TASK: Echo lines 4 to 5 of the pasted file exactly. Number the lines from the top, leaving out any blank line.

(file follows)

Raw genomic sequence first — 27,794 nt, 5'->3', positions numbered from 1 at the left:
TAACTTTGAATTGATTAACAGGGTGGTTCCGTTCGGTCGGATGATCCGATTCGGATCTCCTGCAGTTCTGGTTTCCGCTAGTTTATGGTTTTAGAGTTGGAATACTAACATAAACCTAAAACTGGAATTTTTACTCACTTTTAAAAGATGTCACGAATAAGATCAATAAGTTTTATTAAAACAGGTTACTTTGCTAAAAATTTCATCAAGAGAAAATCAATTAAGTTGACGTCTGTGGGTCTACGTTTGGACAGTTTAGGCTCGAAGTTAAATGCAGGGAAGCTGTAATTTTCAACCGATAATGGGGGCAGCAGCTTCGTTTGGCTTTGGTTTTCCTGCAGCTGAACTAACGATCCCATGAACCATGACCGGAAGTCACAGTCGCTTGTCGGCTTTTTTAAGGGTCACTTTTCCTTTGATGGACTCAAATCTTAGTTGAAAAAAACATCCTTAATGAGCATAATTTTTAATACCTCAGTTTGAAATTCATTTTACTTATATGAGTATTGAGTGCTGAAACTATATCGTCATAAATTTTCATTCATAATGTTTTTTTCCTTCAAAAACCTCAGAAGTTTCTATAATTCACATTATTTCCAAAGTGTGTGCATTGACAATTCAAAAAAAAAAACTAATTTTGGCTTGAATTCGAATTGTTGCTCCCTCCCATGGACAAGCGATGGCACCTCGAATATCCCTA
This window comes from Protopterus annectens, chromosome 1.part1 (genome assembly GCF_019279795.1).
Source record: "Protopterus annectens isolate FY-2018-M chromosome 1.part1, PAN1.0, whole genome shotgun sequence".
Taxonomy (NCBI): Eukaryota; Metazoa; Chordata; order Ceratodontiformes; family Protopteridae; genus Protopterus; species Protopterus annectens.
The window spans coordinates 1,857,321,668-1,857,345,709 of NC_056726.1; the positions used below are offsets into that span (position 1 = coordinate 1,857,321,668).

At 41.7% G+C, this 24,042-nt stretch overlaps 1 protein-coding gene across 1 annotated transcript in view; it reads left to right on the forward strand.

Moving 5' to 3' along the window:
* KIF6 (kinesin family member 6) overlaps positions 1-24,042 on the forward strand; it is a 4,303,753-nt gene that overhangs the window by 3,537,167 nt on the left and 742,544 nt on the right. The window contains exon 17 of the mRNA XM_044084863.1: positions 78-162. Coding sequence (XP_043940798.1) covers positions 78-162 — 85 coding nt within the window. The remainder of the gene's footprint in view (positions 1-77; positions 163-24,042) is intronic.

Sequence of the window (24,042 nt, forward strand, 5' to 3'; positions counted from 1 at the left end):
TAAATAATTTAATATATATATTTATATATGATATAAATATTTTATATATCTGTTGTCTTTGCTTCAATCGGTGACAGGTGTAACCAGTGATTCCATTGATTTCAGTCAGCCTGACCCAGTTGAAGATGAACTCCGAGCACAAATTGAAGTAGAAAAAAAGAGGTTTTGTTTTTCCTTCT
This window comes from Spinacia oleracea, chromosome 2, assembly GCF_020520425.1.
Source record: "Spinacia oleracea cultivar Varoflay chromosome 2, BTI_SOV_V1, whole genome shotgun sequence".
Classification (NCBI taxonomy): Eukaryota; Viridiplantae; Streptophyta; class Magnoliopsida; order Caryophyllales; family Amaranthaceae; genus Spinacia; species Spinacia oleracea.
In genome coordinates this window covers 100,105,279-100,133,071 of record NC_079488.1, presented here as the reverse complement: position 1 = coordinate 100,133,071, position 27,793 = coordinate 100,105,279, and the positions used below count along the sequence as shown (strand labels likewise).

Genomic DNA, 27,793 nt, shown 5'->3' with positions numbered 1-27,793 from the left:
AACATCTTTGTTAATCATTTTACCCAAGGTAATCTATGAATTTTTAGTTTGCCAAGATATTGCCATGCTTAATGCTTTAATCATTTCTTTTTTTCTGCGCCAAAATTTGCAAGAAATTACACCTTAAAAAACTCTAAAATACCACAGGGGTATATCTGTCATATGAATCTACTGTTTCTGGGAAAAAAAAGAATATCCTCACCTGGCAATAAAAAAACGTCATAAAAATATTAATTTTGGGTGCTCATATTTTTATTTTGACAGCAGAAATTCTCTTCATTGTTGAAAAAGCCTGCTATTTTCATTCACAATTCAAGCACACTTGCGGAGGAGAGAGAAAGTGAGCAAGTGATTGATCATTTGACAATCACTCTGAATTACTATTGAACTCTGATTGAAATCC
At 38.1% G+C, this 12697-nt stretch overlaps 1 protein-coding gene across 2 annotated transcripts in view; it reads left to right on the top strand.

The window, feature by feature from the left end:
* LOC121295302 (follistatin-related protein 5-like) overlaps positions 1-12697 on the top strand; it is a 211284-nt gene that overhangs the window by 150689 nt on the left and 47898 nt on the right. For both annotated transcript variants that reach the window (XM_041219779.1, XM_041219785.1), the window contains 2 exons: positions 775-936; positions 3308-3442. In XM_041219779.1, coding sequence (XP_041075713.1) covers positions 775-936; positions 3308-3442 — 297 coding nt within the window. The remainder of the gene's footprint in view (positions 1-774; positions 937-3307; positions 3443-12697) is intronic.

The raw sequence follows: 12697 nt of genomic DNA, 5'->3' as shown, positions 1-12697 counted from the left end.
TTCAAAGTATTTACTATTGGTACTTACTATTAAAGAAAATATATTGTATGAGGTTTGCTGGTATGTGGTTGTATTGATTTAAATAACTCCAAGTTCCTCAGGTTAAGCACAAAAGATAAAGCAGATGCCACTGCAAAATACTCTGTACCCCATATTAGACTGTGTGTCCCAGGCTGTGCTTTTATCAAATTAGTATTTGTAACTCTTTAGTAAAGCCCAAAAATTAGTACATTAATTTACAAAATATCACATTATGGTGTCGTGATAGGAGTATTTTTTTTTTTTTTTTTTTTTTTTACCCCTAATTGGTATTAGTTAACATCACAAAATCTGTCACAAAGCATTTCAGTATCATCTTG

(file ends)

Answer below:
Source record: "Protopterus annectens isolate FY-2018-M chromosome 1.part1, PAN1.0, whole genome shotgun sequence".
Taxonomy (NCBI): Eukaryota; Metazoa; Chordata; order Ceratodontiformes; family Protopteridae; genus Protopterus; species Protopterus annectens.